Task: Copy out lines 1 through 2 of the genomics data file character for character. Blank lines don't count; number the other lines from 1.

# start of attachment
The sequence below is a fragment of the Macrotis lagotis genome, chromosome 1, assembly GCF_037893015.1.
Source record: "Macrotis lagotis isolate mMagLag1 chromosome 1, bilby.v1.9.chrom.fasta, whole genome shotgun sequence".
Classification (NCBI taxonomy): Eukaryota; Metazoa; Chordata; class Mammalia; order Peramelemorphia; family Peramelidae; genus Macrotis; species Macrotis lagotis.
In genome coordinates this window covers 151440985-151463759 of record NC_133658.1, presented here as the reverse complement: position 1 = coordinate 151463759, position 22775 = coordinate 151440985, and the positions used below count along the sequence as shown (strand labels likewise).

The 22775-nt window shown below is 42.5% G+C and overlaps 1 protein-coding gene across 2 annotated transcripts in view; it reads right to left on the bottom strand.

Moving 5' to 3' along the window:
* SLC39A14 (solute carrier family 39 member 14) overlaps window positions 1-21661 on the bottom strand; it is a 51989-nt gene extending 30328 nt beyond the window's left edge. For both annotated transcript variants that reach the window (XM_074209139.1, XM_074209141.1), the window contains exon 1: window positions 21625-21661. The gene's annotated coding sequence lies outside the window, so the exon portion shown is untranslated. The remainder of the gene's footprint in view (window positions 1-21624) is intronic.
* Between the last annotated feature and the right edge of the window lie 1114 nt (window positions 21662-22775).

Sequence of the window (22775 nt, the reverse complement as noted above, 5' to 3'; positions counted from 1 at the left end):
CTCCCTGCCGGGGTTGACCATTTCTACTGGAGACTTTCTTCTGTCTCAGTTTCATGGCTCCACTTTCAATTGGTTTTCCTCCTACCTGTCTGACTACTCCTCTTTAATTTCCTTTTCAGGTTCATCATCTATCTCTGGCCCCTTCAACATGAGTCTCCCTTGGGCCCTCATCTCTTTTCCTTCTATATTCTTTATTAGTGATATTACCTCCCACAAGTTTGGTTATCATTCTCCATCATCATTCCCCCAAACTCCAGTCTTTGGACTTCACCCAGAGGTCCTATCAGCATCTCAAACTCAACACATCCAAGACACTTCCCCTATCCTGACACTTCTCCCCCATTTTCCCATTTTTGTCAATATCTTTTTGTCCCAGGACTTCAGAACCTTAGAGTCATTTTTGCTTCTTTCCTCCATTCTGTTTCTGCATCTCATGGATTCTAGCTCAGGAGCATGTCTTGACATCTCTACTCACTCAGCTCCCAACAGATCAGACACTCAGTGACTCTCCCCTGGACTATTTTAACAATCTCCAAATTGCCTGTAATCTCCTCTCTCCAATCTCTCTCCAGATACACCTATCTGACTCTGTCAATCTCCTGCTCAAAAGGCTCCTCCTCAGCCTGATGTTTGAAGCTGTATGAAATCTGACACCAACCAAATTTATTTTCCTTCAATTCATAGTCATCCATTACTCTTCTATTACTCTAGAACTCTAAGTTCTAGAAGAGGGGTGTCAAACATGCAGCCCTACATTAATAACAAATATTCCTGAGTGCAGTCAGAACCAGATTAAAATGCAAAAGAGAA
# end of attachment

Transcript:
The sequence below is a fragment of the Macrotis lagotis genome, chromosome 1, assembly GCF_037893015.1.
Source record: "Macrotis lagotis isolate mMagLag1 chromosome 1, bilby.v1.9.chrom.fasta, whole genome shotgun sequence".